By Erin Sherbert
By Erin Sherbert
By Leif Haven
By Erin Sherbert
By Chris Roberts
By Kate Conger
By Brian Rinker
By Rachel Swan
Life just got easier for people who want to open businesses along what is probably the most desirable strip of undeveloped real estate in San Francisco -- the city's 7.5-mile waterfront.
Earlier this month, the Planning Commission approved significant changes to city planning regulations, and those changes greatly simplify the process for developing new "non-maritime" ventures along the Port of San Francisco's waterfront from the Hyde Street Pier to the Bay Bridge. The Board of Supervisors is expected to approve the amendments by the end of the year.
Whether the changes will make for quality development of the waterfront is a matter of debate.
Developers have looked at the Embarcadero with heightened interest recently, in large part because the city ended a seven-year moratorium on waterfront construction in June, adopting a new Waterfront Land Use Plan that outlines objectives for bayside development.
Under the old rules, all proposed non-maritime construction projects along the waterfront were automatically subject to public hearings before the city's seven-member Planning Commission. The commission would review traffic, economic impacts, and other factors before deciding whether projects could go forward.
But the Planning Commission has given up that power for most waterfront development. Under an amended planning code adopted on Oct. 16, businesses seeking to locate on the waterfront side of the Embarcadero do not need the Planning Commission's approval, unless the sites they seek to use are zoned to require specific authorization from the planning body.
The highly prized areas from Broadway to the Bay Bridge and from the Hyde Street Pier to Pier 35 are already zoned for commercial use. The changes to the planning code will, therefore, exempt restaurants and other retail businesses looking to locate on these sections of waterfront from Planning Commission processes. (Businesses that wish to locate across the street -- on the less-desirable inland side of the Embarcadero -- still will need the commission's OK.)
City and port planners have created a new design review committee to deal with development of the waterfront area from the Hyde Street Pier to China Basin. The committee is composed of representatives from the San Francisco Bay Conservation and Development Commission -- a state agency charged with monitoring the development of the bay -- the Mayor's Office, and the Port and Planning commissions. Waterfront planner Alec Bash says the committee will help "bring issues to the forefront sooner, and enable a more consistent response to make a project desirable to the waterfront.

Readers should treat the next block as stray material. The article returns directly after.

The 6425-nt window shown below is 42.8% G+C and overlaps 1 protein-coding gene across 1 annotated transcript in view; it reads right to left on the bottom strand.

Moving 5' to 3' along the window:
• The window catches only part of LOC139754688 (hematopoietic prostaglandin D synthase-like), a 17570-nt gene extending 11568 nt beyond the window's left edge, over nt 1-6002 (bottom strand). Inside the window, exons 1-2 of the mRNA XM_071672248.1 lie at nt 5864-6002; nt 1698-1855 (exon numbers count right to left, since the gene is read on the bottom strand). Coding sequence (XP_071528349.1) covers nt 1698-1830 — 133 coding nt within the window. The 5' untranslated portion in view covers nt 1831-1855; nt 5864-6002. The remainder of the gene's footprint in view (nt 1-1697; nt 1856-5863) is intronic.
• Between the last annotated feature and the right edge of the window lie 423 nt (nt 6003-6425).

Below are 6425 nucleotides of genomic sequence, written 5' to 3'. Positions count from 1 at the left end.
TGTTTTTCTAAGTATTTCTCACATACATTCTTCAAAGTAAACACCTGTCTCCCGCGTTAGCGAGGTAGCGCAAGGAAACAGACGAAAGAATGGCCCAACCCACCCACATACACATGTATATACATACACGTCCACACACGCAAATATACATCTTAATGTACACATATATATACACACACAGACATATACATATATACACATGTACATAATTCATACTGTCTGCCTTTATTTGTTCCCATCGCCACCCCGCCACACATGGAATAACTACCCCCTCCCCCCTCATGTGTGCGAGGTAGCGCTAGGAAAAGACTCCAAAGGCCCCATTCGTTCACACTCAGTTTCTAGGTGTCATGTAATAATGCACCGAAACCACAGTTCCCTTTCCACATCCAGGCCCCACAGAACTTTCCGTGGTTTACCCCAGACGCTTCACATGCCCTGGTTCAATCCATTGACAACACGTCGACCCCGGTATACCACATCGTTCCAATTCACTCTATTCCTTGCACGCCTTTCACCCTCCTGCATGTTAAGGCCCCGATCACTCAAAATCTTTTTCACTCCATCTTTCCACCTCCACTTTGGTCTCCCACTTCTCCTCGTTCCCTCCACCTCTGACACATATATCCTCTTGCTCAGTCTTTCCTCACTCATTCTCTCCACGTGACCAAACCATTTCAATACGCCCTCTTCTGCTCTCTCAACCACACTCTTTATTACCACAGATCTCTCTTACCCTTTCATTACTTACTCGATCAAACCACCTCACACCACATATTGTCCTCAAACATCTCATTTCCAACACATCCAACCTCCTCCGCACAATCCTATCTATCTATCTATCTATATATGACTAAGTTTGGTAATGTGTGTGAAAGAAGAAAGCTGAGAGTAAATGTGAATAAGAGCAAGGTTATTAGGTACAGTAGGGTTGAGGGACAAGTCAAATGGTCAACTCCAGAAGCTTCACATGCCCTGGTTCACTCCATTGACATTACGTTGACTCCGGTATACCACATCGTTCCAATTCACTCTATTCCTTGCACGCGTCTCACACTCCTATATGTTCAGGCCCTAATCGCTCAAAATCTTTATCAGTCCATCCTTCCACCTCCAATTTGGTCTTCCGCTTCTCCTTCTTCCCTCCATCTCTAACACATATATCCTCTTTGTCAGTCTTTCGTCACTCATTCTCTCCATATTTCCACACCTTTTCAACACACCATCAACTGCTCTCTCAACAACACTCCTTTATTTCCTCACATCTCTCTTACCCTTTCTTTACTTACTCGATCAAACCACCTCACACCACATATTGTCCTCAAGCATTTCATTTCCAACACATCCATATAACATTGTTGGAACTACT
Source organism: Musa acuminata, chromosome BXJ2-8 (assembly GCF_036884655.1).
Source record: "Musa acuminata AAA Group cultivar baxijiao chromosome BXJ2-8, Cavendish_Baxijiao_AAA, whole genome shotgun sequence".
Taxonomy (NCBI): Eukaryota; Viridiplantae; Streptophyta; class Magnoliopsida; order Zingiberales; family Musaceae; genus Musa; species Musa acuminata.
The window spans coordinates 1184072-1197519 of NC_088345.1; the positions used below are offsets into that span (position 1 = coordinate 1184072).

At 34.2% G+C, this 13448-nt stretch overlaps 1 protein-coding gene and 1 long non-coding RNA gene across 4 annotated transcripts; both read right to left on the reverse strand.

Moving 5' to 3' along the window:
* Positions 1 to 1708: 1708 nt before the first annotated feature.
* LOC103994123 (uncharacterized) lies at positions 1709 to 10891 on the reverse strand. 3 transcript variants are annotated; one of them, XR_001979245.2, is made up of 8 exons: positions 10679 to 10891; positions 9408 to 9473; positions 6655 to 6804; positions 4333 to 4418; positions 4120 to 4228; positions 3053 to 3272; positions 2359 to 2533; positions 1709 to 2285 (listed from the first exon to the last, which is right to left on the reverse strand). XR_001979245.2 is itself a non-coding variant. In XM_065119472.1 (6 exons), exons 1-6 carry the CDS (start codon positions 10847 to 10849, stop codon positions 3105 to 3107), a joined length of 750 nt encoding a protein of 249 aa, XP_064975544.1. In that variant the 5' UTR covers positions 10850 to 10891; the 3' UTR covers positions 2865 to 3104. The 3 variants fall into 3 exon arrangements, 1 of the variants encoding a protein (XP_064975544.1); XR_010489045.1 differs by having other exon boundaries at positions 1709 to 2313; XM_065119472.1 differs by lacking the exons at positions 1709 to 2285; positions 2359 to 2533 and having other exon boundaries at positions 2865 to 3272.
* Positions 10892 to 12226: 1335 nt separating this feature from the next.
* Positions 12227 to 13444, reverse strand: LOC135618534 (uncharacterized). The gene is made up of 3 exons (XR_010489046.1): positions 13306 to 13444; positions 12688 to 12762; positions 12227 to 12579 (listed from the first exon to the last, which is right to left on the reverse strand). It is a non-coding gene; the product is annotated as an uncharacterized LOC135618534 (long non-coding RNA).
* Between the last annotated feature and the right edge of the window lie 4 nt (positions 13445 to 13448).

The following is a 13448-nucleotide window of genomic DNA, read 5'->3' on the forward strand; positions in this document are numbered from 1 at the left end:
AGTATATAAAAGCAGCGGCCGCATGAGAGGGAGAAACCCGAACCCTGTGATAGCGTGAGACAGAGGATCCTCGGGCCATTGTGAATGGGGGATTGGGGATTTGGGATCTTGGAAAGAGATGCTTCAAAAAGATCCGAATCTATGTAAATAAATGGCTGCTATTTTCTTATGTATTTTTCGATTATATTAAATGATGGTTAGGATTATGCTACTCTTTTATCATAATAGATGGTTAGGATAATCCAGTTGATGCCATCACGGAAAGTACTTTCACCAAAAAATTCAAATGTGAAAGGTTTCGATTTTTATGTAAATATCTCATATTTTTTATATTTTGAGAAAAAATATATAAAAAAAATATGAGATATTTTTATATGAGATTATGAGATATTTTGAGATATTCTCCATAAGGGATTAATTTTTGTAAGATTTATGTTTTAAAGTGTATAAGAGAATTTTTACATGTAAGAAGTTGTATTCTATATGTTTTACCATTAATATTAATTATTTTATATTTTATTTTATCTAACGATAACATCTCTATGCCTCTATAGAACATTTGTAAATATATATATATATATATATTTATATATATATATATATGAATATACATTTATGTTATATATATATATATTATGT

"The process will be simpler because all the agencies involved will be allowed to participate in the design process at the same time."
That committee will be required to hold public hearings on development proposals for the waterfront. But opponents of shoreline development say design standards, while necessary, are not enough to ensure quality development. They worry about the reduced role of the Planning Commission in waterfront development decisions, and fear that environmental, aesthetic, and economic impacts of such development will not be fully considered.
"There should be an opportunity for public input on all major developments, especially on our beautiful waterfront," says Jane Morrison, president of the public interest group San Francisco Tomorrow and a member of the Waterfront Plan advisory board. "The Planning Commission should have maintained control over conditional uses, so that it could conduct public hearings on any major construction proposal that varies from the established requirements such as height limits or character of the area."
City and port planners describe the planning changes as simple streamlining. "We hope this will make the approvals process shorter and clearer," says city planner Inge Horton.
Development watchdogs plan on monitoring the new review process closely, to see what exactly "shorter and clearer" will entail. Jane Morrison says San Francisco Tomorrow intends to attend each of the new committee's meetings.
"We are optimistic that the port will honor the public's wish to preserve open space and open views of the water, and to give priority to projects that need to be on the water," she says. "But we want to know what they're doing -- and we want to be able to comment on what they're doing.